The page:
Things went well. Recently completing a third round of financing fueled by exponential revenue growth, the market gave a resounding answer: Removing HIPAA as a burden is really important to accelerating the speed of innovation within healthcare. The company’s scope of offerings expanded as the market expanded as well: We moved beyond hosting to also providing integration services so that digital health innovations can more easily and quickly be integrated into health systems. Integration is a formidable burden too—an expensive and inefficient sibling to compliance.

Catalyze was the right name to demonstrate the vision and impact the company was having on healthcare. We purposefully ignored Catalyst as a noun and chose Catalyze as a verb to demonstrate our intent to propel action.

Unfortunately, for a multitude of reasons, as a company we struggled to own the uniqueness of our name. Below are just a few examples:

  • Health Catalyst found their market and raised over $200,000,000 in venture capital.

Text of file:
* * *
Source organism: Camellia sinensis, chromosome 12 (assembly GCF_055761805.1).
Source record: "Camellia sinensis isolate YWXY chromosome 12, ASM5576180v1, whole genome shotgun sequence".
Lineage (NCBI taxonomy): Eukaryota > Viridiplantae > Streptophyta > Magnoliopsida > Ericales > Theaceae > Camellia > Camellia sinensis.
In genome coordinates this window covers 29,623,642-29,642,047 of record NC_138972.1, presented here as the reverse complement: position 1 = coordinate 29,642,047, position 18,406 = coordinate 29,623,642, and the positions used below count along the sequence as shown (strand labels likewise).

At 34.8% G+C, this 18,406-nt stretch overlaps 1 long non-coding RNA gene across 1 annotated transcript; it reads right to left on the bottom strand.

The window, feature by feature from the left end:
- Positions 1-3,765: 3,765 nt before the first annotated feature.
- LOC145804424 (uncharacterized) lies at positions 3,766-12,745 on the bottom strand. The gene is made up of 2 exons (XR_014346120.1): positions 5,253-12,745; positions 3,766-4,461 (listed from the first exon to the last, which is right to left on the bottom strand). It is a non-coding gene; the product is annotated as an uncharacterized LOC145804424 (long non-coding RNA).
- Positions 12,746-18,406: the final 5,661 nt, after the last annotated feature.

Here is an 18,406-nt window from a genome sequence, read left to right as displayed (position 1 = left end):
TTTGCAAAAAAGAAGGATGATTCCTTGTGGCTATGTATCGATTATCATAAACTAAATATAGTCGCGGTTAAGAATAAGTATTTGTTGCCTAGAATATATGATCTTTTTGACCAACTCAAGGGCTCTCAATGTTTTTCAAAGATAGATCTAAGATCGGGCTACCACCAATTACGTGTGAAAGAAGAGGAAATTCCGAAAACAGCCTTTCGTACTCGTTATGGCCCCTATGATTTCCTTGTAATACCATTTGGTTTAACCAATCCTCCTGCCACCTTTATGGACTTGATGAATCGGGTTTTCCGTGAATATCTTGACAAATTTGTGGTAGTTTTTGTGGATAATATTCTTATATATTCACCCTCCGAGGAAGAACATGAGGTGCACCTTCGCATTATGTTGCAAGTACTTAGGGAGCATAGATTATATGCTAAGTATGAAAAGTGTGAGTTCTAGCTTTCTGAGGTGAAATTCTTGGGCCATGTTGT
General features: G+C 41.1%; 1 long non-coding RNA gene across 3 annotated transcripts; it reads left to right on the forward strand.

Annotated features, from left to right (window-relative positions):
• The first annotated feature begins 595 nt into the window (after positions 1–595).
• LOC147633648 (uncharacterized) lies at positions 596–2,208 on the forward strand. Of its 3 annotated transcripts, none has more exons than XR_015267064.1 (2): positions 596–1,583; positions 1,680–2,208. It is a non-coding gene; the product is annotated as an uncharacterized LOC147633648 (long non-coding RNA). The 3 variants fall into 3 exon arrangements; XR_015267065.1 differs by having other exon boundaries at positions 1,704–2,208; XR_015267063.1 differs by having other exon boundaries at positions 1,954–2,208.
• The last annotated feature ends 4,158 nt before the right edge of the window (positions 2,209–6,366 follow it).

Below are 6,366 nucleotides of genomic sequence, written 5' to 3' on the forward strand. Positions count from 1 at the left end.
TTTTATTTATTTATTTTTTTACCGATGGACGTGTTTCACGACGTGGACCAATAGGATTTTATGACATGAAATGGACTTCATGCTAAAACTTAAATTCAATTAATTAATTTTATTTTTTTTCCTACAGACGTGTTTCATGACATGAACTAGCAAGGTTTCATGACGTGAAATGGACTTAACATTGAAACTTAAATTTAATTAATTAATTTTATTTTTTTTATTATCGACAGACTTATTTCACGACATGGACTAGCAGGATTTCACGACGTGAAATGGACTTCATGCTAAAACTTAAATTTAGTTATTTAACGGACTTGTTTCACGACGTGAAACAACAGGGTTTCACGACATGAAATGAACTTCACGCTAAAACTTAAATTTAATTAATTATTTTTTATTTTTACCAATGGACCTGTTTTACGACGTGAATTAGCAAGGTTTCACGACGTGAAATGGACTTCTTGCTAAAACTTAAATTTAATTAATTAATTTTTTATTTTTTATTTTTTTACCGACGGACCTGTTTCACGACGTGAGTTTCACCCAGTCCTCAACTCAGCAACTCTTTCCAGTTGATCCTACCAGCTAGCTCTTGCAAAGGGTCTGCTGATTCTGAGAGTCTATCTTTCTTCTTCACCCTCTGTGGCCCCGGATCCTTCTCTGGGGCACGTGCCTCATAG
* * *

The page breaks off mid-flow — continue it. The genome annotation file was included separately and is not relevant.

• Health 2.0, an organization focused on events for the digital health crowd, launched an incubator called Catalyst.
  • A health-centric coworking space in Denver named Catalyst launched.
  • Amazon launched an incubating program jointly with the University of Washington called Catalyst.
  • A venture fund called Health Catalyst Capital Management launched.
  • Chicago Ventures is a long-time supporter and investor in us. Recently they invested in another portfolio company called Catalytic.

It should be no surprise that after almost 3 years of litigation with the USPTO, we ended up not receiving a trademark for Catalyze. While there were no direct competitors, the office’s final ruling stated the name is too generic a verb throughout the industries of healthcare and technology to receive a trademark.

Couple all these situations with the owner of being unwilling to sell at any price, and it became clear we would continue to struggle sharing our story and accomplishments with the world. Our name was a perfect fit to explain our passion, but was not unique enough to empower our unique influence on a multi-trillion-dollar industry notoriously poor at innovation.